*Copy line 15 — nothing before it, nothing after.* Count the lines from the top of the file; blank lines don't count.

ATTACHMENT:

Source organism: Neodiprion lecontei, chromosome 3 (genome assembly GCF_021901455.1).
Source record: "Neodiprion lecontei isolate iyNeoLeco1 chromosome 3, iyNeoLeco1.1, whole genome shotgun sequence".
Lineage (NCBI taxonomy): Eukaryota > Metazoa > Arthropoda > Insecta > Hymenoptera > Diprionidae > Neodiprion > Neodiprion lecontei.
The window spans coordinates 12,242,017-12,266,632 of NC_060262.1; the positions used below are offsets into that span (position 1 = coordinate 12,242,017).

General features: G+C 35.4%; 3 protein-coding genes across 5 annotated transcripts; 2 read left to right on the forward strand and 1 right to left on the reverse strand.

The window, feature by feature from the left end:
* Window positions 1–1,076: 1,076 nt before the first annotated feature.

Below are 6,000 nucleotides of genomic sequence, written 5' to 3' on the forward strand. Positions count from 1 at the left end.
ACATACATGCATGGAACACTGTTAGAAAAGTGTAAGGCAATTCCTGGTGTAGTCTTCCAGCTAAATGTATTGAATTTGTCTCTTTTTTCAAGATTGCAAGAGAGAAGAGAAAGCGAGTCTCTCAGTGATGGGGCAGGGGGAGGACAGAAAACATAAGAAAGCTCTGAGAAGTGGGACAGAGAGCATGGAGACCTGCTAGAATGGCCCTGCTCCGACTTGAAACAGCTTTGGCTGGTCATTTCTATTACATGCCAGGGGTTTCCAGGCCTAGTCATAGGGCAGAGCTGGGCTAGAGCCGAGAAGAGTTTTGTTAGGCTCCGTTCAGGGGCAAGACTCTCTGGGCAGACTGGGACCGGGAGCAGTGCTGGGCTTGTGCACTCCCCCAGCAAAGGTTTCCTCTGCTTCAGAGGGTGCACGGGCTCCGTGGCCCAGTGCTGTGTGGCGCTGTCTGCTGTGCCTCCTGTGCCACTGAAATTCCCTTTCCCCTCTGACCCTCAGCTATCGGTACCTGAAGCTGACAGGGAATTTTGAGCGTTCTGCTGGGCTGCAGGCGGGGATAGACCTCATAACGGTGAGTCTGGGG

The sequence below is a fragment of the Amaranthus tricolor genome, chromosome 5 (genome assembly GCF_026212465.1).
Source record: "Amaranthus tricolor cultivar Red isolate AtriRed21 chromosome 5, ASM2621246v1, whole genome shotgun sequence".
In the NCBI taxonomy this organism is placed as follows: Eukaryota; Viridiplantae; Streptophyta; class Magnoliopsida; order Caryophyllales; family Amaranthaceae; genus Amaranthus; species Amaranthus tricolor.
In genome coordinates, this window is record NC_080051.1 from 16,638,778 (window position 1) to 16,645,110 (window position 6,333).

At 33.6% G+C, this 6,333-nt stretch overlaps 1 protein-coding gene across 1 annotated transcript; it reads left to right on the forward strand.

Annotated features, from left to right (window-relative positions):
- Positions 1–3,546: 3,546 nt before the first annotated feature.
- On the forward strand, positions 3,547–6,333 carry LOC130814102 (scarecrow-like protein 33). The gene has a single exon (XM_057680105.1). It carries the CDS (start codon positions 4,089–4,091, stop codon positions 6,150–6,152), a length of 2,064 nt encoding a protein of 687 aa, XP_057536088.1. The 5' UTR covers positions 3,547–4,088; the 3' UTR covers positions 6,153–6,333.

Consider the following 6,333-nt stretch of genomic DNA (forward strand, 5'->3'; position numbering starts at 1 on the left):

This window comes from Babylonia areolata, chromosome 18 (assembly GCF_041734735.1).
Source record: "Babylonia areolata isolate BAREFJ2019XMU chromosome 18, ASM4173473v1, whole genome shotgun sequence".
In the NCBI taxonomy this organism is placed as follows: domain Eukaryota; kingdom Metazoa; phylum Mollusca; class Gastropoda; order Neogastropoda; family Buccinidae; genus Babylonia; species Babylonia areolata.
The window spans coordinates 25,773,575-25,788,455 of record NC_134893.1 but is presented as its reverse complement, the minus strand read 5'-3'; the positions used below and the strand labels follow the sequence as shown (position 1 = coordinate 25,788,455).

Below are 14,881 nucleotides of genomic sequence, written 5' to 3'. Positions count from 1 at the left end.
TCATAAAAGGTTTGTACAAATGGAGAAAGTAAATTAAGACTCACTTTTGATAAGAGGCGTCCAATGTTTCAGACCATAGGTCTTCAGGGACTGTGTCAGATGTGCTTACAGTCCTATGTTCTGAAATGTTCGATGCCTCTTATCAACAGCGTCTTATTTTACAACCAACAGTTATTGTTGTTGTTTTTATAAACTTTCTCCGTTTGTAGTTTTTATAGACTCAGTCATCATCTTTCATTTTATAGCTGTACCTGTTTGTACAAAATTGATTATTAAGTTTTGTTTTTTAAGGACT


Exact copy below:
Annotated features, from left to right (window-relative positions):